Too Much Room at the Inn?
Plans for New Downtown Hotel Generates Welcomes and Skepticism
On any given night this year, around one-third of downtown Austin's hotel rooms sat empty. Yet a San Antonio developer expects to seal a land deal this week in order to erect an upscale hotel -- with as many as 350 additional rooms -- amid the fashionable clubs and restaurants of the Warehouse District. The hotel could be outfitted as part of the W chain, known for chic 'n' sleek decor and standard proximity to shopping districts and nightlife.
The current Austin glut of vacant rooms isn't unique to downtown. According to the hotel and hospitality-oriented firm PKF Consulting, in March Austin hotels registered a 63.2% occupancy rate -- nearly a 15% decrease over the past year. The 12 hotels in Austin's Central Business District suffered an almost 14% loss of business over the same period. But developer Hixon Properties -- whose previous projects include the Westin on San Antonio's Riverwalk -- is extremely well financed, says John Wooley of Third & Colorado LP, the partnership that owns the property at Third and Colorado streets that Hixon seeks. While plans aren't final, Hixon can put up the high equity required for such an ambitious project, says Wooley, who is also president and CEO of Schlotzsky's Inc. (His brother, Jeff, is also a partner in Third & Colorado and a Schlotzsky's executive.)
"It's not a matter of if, but a matter of exactly when," Wooley said, adding that construction could take several years. The economic slump has negatively impacted the tourism industry, he readily admits, but by the time Hixon is ready to cut the ribbon on the new hotel, the market "might be different."
Currently occupying the proposed hotel site is a parking lot and the locally owned Bitter End Bistro & Brewery, whose owner told the Austin American-Statesman last week that he opposes the hotel project if it means having to move elsewhere. Losing parking in an already tight area would be detrimental, but the new City Hall parking garage and other developments could help restore lost spaces or even add new ones; meanwhile, Third & Colorado is holding some land in the area to maintain surface parking. Hixon has also expressed interest in a space across the street at 300 Colorado, which Third & Colorado leases to the pricey Sullivan's Steakhouse. Landlord and tenant (owned by the Wichita-based Lone Star Steakhouse & Saloon Inc.) met in District court Wednesday over charges that Sullivan's owes $80,000 in parking fees. At press time, the result of those proceedings was unknown.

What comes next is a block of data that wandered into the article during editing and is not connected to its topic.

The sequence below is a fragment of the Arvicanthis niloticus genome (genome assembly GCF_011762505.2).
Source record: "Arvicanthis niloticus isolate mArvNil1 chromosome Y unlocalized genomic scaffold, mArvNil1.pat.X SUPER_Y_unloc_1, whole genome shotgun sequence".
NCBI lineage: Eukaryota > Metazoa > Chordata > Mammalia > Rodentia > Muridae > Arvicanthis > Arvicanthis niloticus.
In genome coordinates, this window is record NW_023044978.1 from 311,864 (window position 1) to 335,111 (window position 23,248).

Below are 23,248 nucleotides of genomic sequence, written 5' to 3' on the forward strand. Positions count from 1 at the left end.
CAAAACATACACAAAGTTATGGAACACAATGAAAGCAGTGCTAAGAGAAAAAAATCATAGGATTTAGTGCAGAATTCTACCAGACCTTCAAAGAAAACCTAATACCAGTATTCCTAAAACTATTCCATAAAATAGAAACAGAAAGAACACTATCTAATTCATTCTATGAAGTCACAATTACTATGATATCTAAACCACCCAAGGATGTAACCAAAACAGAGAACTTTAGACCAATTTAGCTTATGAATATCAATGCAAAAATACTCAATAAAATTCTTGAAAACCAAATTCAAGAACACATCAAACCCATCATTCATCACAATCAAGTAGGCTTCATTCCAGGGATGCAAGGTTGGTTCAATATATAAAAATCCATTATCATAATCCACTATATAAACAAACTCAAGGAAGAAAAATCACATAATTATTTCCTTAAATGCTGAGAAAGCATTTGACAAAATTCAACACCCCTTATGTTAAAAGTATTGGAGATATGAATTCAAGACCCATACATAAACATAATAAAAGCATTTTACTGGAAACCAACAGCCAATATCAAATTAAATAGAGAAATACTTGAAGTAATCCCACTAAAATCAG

Aside from renovations to the Inter-Continental Stephen F. Austin hotel (which reopened in May 2000) and the Convention Center Hilton (expected to open in 2003), the proposed hotel would be the first "full-service" facility -- meaning meeting rooms, banquet facilities, and so forth -- to be built downtown in about a decade, Austin Hotel & Motel Association Executive Director Liz Reyna said. (A new Hampton Inn will open later this year, she adds, but it will not be full-service.) In the long run, she and others say, the hotel could also attract more tourist and conventioneer traffic to the Warehouse District's ritzy restaurants and cafes. A W would be more upscale than most other downtown hotels, but wouldn't out-swank the luxurious Four Seasons or historic Driskill.
Reyna advocates more parking as well as additional retail, but doesn't believe the Hixon proposal poses an either/or situation. "It's good that it's creating a discussion about having a more unified plan," she said. And Downtown Austin Alliance Executive Director Charlie Betts -- another advocate for additional retail and mixed-use development -- believes the hotel proposal shows "a strong sign of confidence" in downtown's future. "I don't think [Hixon is] making that investment because they expect to lose money," he said.
The DAA's executive board hasn't issued an official position on the hotel, Betts cautions, but at least one DAA board member already disagrees that the project is a good idea.
"Isn't the normal mode in business to find a need, and then fill it?" posits Driskill Hotel Managing Director Jeff Trigger. Currently, the historic Driskill is the hotel closest to the Warehouse District, and whether it will compete with the new hotel for business, he says, is hard to predict. At the same time, Trigger adds, building additional hotels without a significant upsurge in new retail construction and other amenities to draw in additional tourists probably won't increase the number of visitors to Austin, instead only dilute the number of those already visiting. And no one is certain that the new Convention Center Hilton will fill its supply of rooms.
Four Seasons general manager Paul Cherrett says he likes the W concept and believes it will go over well in Austin, but doubts that the central business district needs another hotel. If downtown needs something world-class, he says, it's retail. "Everyone wants to open just office buildings or hotels," he laments. "We're selling [rooms] against cities like San Antonio -- they're doing great in occupancy. They've got a hook -- the canal. We've got live music at night. What do we do during the day?"
Considering the number of empty beds in downtown hotels, one could always take a nap.